“HUMAN BEING is pathologically persistent in his yearning for unhappiness,” writes Russian-born author Anna Ilyina.
And based on the characters she brings to life in Shame Heirs, it must be true. They succeed in finding unhappiness, despair, gloom, shame, and especially, hate in their relationships.
The allegorical characters—Madam and Monsieur, their offspring, Son and his pregnant wife, Girl—live dreary lives, despising each other and the work that they do. Meanwhile, Madam attempts to present them as normal, respectable people.
“We’re cited as an example of the ideal family,” Madam claims.
Under the “ideal” surface, Son is wimpy and impotent. Monsieur is the father of Girl’s child and hates his office job. All but Son are having affairs. Despite yearning for love, they are incapable of rising above their unhappiness.
Son is a mama’s boy, pampered and bathed by his mother even as an adult. He’s ashamed of his obedience to her, as shame is also a burden for the others, including, eventually, the illegitimate child.
Both Monsieur and Madam are worried about aging and are preoccupied with their miserable lives. Son is distant. Girl and her unborn child are observers of life. The child, thought to be a boy when in the womb, has numerous philosophical monologues addressed to Mummy within the text. Actually a girl, the child is ejected by her mother at age 4 and develops a love-hate relationship with Mummy. And so the generational cycle of hate and anger continues.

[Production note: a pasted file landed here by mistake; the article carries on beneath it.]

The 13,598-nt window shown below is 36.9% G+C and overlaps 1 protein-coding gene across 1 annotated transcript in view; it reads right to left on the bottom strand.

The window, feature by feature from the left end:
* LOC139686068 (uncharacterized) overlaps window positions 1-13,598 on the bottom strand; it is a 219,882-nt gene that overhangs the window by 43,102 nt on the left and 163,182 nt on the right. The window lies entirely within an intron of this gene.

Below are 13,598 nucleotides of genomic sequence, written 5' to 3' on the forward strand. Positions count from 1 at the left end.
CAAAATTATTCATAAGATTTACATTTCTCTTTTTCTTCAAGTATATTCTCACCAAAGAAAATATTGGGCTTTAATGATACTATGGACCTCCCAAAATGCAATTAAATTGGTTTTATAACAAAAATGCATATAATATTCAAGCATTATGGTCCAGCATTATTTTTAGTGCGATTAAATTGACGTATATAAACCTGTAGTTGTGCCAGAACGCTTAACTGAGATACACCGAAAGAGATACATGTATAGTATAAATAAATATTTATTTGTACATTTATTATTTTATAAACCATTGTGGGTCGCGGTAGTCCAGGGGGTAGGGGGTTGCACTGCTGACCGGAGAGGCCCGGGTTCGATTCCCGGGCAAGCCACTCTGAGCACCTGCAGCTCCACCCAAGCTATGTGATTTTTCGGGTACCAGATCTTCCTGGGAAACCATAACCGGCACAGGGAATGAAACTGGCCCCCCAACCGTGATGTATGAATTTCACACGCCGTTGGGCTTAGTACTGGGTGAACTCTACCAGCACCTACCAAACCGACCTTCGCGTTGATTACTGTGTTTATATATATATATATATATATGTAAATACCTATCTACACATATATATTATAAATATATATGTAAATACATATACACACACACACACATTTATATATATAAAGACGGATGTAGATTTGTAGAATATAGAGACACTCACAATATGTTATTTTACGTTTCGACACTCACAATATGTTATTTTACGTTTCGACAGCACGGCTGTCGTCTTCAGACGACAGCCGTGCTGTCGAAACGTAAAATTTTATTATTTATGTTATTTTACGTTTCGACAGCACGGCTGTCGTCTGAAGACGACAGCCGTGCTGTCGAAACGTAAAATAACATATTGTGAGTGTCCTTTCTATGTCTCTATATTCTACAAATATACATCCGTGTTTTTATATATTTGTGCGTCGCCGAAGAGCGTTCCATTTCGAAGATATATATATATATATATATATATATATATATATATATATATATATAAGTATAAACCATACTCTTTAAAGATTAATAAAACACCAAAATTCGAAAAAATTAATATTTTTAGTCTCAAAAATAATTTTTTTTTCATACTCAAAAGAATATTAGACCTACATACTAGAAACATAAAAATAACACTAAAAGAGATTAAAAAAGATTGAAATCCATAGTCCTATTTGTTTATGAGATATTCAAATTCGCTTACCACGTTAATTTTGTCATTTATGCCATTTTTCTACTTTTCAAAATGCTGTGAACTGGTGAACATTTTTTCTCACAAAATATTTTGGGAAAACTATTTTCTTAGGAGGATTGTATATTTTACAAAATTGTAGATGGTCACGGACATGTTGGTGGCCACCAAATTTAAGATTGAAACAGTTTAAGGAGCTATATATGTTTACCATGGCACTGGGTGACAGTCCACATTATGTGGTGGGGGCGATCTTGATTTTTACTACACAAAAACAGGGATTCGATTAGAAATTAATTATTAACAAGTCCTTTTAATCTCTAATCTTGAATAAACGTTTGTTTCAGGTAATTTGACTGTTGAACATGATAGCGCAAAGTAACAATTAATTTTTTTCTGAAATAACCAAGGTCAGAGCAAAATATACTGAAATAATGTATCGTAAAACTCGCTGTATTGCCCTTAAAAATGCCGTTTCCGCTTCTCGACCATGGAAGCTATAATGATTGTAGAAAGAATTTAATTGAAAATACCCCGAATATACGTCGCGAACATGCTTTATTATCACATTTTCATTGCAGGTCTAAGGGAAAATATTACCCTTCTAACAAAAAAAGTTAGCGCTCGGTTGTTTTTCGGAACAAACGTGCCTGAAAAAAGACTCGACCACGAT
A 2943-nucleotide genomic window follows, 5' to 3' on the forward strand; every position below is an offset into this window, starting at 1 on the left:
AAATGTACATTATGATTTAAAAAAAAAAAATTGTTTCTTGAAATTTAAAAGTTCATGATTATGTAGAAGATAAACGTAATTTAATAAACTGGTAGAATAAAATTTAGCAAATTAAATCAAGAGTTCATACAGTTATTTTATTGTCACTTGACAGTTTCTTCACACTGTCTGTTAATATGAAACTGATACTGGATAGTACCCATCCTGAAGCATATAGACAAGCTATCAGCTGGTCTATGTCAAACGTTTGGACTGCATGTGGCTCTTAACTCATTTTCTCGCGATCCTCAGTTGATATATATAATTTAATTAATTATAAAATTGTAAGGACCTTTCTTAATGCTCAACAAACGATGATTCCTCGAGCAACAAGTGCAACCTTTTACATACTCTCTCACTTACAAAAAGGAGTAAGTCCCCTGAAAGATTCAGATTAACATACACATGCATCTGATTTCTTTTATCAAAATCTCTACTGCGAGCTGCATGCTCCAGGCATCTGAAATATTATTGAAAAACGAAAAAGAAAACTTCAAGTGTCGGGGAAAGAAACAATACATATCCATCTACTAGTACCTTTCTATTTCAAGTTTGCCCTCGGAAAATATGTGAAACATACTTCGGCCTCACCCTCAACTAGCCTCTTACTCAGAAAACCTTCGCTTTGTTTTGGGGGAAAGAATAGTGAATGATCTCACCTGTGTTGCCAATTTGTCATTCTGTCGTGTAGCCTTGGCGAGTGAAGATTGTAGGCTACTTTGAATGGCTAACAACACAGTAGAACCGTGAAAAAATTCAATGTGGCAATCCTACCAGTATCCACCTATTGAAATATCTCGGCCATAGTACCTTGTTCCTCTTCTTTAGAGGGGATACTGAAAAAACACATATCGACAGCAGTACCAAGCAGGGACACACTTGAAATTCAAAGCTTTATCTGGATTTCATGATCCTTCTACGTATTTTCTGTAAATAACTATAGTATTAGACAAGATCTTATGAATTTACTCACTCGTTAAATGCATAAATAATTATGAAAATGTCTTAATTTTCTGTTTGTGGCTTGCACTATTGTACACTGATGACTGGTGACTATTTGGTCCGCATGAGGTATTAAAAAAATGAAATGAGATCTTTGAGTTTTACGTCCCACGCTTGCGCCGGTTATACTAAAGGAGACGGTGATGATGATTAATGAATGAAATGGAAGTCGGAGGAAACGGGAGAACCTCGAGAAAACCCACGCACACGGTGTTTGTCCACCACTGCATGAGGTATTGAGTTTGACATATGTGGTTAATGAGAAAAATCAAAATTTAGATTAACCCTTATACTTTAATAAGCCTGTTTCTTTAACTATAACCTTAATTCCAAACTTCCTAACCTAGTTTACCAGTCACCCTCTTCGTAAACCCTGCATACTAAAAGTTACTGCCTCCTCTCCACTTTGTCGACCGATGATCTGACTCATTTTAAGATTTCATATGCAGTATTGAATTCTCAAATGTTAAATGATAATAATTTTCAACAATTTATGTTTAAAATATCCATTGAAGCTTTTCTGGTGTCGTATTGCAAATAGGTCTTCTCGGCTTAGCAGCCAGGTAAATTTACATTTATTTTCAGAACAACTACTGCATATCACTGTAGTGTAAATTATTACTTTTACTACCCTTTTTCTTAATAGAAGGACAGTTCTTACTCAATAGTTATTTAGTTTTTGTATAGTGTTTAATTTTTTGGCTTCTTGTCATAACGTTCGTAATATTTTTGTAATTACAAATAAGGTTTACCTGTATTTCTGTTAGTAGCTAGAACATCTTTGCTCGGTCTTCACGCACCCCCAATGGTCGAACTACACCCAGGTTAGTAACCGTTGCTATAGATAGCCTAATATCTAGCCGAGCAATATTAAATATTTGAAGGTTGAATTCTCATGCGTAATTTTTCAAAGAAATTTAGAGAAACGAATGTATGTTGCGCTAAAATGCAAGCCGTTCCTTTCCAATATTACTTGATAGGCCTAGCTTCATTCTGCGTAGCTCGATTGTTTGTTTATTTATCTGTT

Despite the darkness of the relationships, there are occasional moments of humor, such as when the well-connected, snobby Benefactress and her husband pay a visit to Madam and Monsieur’s flat and then “pinch” various small items.
Girl’s wanderings reveal the author’s keen eye for detail as she relates an incident in the park. Girl silently watches when a woman is beaten by her thuggy companion, crawls to him and tries to kiss his knee: “The bashed woman felt intolerable pangs of shame as she was forced to be humiliated … Wounds on protoplasmic membrane can be healed or licked, but a soul is a completely different substance … that can’t be patched up.”
There is little plot to engage or move the characters to a crisis or change. Much of the action is after the fact, as they remember events or deal with the mundane. The heir’s birth isn’t even noteworthy. The most dramatic scenes come when Girl dreams of her own mother, and has a confrontation with her young child. Lack of plot also reinforces the quagmire in which the characters wallow.
The book’s greatest stumbling block, however, is its tendency toward dense, sometimes incomprehensible sentences. For example: “Girl almost immediately, when it became possible, started to honour splendour and thought fashionable rags from a prestigious boutique to be worth genuflection and of falling into the next lowland, filled with stinking imperfection.” In such instances, heavier editing could have streamlined the writing and made the meaning more clear.
Despite those shortcomings, the author has a creative flair that makes her characters nonetheless curiously engaging.
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